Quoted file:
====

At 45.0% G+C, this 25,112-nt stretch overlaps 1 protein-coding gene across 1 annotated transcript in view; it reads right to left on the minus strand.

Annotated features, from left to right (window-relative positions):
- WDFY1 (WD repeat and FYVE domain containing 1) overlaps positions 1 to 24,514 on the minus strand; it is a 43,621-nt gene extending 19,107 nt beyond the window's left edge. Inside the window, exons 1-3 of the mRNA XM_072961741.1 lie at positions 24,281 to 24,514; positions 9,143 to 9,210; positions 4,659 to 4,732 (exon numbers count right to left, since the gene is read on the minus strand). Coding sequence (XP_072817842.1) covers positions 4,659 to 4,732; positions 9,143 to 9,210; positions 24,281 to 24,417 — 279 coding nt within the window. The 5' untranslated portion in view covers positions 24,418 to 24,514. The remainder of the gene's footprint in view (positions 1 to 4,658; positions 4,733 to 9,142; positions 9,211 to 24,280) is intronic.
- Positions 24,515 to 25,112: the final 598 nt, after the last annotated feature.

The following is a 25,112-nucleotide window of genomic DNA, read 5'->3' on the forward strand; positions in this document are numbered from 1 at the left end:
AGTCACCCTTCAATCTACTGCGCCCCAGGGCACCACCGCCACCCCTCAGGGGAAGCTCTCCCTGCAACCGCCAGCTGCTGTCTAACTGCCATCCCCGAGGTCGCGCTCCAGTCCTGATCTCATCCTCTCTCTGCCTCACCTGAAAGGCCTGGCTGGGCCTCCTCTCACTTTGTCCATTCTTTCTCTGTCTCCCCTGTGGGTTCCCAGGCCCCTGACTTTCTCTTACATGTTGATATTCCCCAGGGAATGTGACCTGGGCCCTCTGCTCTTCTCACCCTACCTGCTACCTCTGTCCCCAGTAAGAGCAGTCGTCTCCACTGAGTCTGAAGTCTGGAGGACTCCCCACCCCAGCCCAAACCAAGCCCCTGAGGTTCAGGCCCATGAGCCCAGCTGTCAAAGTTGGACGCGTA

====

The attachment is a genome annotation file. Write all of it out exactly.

At 45.0% G+C, this 25,112-nt stretch overlaps 1 protein-coding gene across 1 annotated transcript in view; it reads right to left on the minus strand.

Annotated features, from left to right (window-relative positions):
- WDFY1 (WD repeat and FYVE domain containing 1) overlaps positions 1 to 24,514 on the minus strand; it is a 43,621-nt gene extending 19,107 nt beyond the window's left edge. Inside the window, exons 1-3 of the mRNA XM_072961741.1 lie at positions 24,281 to 24,514; positions 9,143 to 9,210; positions 4,659 to 4,732 (exon numbers count right to left, since the gene is read on the minus strand). Coding sequence (XP_072817842.1) covers positions 4,659 to 4,732; positions 9,143 to 9,210; positions 24,281 to 24,417 — 279 coding nt within the window. The 5' untranslated portion in view covers positions 24,418 to 24,514. The remainder of the gene's footprint in view (positions 1 to 4,658; positions 4,733 to 9,142; positions 9,211 to 24,280) is intronic.
- Positions 24,515 to 25,112: the final 598 nt, after the last annotated feature.

The following is a 25,112-nucleotide window of genomic DNA, read 5'->3' on the forward strand; positions in this document are numbered from 1 at the left end:
AGTCACCCTTCAATCTACTGCGCCCCAGGGCACCACCGCCACCCCTCAGGGGAAGCTCTCCCTGCAACCGCCAGCTGCTGTCTAACTGCCATCCCCGAGGTCGCGCTCCAGTCCTGATCTCATCCTCTCTCTGCCTCACCTGAAAGGCCTGGCTGGGCCTCCTCTCACTTTGTCCATTCTTTCTCTGTCTCCCCTGTGGGTTCCCAGGCCCCTGACTTTCTCTTACATGTTGATATTCCCCAGGGAATGTGACCTGGGCCCTCTGCTCTTCTCACCCTACCTGCTACCTCTGTCCCCAGTAAGAGCAGTCGTCTCCACTGAGTCTGAAGTCTGGAGGACTCCCCACCCCAGCCCAAACCAAGCCCCTGAGGTTCAGGCCCATGAGCCCAGCTGTCAAAGTTGGACGCGTA